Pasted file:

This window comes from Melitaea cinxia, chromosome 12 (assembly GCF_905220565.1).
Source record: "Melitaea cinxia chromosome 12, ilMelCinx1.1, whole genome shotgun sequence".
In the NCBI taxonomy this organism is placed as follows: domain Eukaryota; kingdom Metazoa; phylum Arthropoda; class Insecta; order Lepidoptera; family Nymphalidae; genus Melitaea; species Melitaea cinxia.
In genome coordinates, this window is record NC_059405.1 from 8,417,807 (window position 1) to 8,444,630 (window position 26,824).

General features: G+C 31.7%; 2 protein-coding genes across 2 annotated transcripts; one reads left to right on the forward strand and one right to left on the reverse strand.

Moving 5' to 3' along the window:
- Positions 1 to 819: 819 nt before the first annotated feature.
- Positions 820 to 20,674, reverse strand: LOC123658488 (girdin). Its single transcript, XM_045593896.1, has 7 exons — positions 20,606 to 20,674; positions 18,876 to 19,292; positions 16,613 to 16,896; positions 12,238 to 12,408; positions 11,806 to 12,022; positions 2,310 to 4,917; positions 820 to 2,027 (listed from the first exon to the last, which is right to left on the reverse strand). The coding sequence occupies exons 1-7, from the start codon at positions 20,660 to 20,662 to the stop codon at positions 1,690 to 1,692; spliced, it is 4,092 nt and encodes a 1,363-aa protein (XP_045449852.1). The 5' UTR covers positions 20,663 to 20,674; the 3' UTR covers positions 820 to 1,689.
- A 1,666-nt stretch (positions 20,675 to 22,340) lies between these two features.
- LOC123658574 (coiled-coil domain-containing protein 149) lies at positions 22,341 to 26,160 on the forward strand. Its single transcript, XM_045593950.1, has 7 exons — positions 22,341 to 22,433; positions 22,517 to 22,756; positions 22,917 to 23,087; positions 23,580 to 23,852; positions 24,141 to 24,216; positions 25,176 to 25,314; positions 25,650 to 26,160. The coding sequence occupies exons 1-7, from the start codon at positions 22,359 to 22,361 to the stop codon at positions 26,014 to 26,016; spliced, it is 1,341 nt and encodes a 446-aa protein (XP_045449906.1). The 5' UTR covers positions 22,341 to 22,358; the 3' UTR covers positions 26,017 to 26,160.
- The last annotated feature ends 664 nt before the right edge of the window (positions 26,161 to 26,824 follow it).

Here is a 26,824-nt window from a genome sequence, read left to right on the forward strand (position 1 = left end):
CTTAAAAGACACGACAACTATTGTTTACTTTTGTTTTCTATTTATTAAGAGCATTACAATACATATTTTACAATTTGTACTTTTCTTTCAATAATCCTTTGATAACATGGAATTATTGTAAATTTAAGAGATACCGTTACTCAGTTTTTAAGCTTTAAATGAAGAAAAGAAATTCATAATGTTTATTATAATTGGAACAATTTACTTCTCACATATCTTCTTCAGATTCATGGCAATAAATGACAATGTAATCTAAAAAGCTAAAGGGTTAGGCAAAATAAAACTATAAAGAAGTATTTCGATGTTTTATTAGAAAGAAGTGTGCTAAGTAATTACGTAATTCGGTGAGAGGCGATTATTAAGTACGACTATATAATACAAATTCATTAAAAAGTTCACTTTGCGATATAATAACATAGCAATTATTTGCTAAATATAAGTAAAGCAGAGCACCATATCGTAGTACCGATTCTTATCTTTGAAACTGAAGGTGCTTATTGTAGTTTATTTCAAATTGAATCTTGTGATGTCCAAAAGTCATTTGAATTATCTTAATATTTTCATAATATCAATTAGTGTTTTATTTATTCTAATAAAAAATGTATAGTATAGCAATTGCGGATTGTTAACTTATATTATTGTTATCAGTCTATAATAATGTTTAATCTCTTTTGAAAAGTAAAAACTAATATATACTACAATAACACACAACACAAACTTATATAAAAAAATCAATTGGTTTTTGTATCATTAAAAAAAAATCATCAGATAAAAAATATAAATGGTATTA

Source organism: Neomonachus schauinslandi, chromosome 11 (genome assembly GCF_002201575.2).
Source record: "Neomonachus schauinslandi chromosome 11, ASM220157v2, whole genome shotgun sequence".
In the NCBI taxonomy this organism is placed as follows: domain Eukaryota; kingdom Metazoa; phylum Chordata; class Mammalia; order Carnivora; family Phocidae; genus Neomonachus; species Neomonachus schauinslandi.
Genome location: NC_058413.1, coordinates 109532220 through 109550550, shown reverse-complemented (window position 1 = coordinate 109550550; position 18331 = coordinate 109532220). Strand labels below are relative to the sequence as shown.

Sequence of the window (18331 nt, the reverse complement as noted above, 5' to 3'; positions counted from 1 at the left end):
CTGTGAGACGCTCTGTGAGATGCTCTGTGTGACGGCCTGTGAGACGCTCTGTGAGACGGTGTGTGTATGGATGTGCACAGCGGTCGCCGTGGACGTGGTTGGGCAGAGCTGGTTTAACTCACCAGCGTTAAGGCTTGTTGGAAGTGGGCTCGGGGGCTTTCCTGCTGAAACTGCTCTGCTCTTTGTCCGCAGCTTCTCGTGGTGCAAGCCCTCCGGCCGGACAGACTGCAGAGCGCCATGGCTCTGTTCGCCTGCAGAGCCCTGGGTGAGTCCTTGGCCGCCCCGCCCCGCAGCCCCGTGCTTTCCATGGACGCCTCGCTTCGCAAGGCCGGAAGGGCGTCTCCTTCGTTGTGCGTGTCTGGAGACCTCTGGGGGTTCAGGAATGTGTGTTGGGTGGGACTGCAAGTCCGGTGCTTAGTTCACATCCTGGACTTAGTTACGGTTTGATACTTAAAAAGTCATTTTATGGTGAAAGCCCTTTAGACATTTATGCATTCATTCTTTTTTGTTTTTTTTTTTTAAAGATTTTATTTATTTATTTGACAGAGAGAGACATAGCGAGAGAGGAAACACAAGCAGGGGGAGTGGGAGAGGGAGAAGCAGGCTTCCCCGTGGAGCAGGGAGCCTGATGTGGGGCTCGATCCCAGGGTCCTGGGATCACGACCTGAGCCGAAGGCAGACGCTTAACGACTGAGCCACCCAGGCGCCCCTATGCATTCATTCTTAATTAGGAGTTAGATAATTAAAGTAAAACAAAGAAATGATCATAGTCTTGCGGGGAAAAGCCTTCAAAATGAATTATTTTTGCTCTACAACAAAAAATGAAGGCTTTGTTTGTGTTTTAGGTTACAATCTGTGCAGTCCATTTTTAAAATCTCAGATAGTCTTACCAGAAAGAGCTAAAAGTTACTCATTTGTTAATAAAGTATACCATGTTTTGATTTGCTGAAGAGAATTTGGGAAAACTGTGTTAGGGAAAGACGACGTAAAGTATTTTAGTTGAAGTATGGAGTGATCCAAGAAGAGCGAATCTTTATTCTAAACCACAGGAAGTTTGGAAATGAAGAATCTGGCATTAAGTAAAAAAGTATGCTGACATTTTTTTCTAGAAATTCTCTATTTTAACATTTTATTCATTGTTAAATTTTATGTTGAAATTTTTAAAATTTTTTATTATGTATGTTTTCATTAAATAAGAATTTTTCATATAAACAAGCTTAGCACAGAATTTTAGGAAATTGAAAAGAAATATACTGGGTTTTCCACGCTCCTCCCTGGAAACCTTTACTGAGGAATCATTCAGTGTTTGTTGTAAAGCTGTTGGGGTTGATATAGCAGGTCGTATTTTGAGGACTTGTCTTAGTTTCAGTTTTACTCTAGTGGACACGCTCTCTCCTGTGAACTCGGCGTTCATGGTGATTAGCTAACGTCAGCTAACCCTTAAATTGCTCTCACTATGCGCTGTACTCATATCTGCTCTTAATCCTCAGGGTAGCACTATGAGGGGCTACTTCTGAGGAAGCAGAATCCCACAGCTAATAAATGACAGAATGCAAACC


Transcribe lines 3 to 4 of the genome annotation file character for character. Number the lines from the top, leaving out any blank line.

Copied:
In the NCBI taxonomy this organism is placed as follows: domain Eukaryota; kingdom Metazoa; phylum Arthropoda; class Insecta; order Lepidoptera; family Nymphalidae; genus Melitaea; species Melitaea cinxia.
In genome coordinates, this window is record NC_059405.1 from 8,417,807 (window position 1) to 8,444,630 (window position 26,824).